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Friday

 

Subcutaneous interferon β-1a in pediatric patients with MS: Regional differences in clinical features, disease management, and treatment outcomes in an international retrospective study: STUDY





















Image Source: VISIBONE


Abstract

Background:
To further understand management of pediatric patients with multiple sclerosis (MS), we examined disease features, clinical practice patterns, and response to treatment in the United States (US) and seven other countries (‘rest of World’; ROW).

Methods:
Anonymized data, recorded as part of routine clinical practice, were obtained from medical records (1997–2009) of study participants (who received subcutaneous interferon β-1a before age 18 years) from the US and ROW. Samples were stratified by age (preadolescents [<12 years] and adolescents [12–17 years]).

Results:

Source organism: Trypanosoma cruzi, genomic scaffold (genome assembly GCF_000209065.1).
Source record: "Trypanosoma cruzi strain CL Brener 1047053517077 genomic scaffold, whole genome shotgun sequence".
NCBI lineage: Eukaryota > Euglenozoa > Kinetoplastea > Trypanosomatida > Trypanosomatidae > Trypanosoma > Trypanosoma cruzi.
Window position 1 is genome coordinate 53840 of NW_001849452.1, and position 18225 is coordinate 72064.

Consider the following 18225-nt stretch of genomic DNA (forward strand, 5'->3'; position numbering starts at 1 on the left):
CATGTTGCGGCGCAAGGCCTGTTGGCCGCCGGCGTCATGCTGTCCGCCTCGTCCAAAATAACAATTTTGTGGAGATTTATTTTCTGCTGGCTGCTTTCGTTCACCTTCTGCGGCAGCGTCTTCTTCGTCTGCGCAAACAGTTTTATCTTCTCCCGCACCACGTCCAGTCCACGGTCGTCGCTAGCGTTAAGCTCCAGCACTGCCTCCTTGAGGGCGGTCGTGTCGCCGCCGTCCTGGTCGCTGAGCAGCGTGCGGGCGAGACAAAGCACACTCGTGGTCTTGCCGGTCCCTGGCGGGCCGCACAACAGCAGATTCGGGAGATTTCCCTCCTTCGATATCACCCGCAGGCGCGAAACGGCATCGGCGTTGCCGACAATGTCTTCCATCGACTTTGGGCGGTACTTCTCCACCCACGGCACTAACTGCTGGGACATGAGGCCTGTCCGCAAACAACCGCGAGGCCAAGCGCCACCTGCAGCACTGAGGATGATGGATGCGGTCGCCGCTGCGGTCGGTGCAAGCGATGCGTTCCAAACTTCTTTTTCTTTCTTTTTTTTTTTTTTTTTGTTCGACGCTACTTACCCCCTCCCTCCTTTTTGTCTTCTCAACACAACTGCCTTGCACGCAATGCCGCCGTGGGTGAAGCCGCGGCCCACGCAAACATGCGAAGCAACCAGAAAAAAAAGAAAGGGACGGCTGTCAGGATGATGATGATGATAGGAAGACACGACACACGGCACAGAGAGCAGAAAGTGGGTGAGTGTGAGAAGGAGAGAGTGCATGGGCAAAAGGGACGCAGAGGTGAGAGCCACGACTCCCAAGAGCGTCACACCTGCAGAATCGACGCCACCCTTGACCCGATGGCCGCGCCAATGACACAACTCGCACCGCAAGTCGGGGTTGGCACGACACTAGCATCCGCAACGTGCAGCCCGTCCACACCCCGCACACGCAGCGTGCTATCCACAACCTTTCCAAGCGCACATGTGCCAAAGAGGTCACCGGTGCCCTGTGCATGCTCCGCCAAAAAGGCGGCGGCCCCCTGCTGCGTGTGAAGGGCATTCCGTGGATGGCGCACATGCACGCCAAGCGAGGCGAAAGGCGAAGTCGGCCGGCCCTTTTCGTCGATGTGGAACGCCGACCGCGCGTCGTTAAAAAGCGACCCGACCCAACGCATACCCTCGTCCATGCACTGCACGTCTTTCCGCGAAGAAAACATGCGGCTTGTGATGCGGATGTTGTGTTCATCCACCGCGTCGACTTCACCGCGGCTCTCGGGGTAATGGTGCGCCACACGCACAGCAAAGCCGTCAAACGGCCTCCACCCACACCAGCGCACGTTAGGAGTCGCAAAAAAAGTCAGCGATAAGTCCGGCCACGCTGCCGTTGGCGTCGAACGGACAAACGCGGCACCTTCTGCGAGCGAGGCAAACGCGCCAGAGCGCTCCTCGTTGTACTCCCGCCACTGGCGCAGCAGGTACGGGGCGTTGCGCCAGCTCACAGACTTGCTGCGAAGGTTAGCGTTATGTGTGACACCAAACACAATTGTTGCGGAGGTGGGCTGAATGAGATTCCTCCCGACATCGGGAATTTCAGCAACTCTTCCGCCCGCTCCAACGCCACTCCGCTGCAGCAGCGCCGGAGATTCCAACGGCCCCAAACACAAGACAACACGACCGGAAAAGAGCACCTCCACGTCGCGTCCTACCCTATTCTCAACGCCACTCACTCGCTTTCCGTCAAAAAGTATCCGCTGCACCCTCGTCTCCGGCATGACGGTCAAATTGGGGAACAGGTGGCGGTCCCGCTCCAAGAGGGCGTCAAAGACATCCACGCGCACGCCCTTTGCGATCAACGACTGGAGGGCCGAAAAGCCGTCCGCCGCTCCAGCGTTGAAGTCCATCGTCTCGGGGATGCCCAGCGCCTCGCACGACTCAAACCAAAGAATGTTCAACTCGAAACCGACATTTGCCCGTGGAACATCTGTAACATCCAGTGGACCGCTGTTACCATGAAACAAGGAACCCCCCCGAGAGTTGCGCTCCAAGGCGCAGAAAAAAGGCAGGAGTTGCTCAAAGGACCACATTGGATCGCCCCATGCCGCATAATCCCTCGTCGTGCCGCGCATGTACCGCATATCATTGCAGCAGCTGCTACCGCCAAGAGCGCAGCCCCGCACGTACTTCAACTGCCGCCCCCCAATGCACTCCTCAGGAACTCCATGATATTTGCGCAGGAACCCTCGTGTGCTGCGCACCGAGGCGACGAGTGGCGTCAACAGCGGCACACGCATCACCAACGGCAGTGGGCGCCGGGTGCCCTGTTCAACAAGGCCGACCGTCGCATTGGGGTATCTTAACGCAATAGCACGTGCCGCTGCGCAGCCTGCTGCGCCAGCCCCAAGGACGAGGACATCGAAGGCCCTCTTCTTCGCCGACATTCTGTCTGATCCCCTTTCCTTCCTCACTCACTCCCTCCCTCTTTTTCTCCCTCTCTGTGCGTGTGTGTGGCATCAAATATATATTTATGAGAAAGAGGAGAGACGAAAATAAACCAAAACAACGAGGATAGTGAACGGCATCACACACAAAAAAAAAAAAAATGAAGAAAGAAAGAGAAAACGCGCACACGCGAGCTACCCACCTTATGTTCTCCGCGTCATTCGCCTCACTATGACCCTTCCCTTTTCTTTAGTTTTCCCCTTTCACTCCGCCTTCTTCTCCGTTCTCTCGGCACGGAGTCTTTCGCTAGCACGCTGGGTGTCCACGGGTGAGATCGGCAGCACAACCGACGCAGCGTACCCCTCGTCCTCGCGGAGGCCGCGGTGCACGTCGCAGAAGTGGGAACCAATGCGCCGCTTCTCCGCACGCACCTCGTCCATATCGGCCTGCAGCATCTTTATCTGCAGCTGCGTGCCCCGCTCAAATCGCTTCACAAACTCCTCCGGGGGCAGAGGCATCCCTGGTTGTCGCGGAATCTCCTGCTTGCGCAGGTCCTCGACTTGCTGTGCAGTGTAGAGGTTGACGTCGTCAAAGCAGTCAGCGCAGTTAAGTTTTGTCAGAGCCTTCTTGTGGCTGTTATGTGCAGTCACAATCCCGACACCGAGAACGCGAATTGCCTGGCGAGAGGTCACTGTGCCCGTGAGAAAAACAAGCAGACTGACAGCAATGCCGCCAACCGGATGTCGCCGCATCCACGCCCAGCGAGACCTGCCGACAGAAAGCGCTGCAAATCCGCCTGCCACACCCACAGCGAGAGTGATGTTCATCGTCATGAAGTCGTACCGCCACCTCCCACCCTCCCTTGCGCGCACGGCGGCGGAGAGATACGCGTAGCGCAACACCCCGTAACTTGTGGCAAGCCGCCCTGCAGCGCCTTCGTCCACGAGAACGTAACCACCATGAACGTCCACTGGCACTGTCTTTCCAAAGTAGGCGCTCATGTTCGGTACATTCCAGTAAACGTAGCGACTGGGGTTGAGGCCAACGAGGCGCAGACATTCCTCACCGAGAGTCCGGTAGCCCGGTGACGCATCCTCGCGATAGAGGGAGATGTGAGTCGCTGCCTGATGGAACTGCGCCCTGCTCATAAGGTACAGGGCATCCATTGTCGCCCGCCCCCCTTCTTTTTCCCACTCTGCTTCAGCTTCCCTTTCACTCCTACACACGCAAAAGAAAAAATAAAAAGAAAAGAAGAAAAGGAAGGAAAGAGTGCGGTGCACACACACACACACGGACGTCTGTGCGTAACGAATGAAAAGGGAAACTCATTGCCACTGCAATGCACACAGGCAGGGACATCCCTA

US adolescents had a higher mean body mass index versus ROW adolescents (BMI; 27.2 versus 22.5 kg/m2), started disease-modifying therapy (DMT) earlier after the first relapse, were more likely to have received a DMT before initiating subcutaneous interferon β-1a, had a higher relapse rate, and were more likely to switch from subcutaneous interferon β-1a to another DMT before the end of the observation period.

Conclusions:
This retrospective analysis of a multinational sample of pediatric MS patients who received subcutaneous interferon β-1a found that those from the US had higher BMI, relapsed more frequently, and were managed differently, compared with ROW patients. Future prospective studies are needed to confirm these observations and ascertain their clinical significance.

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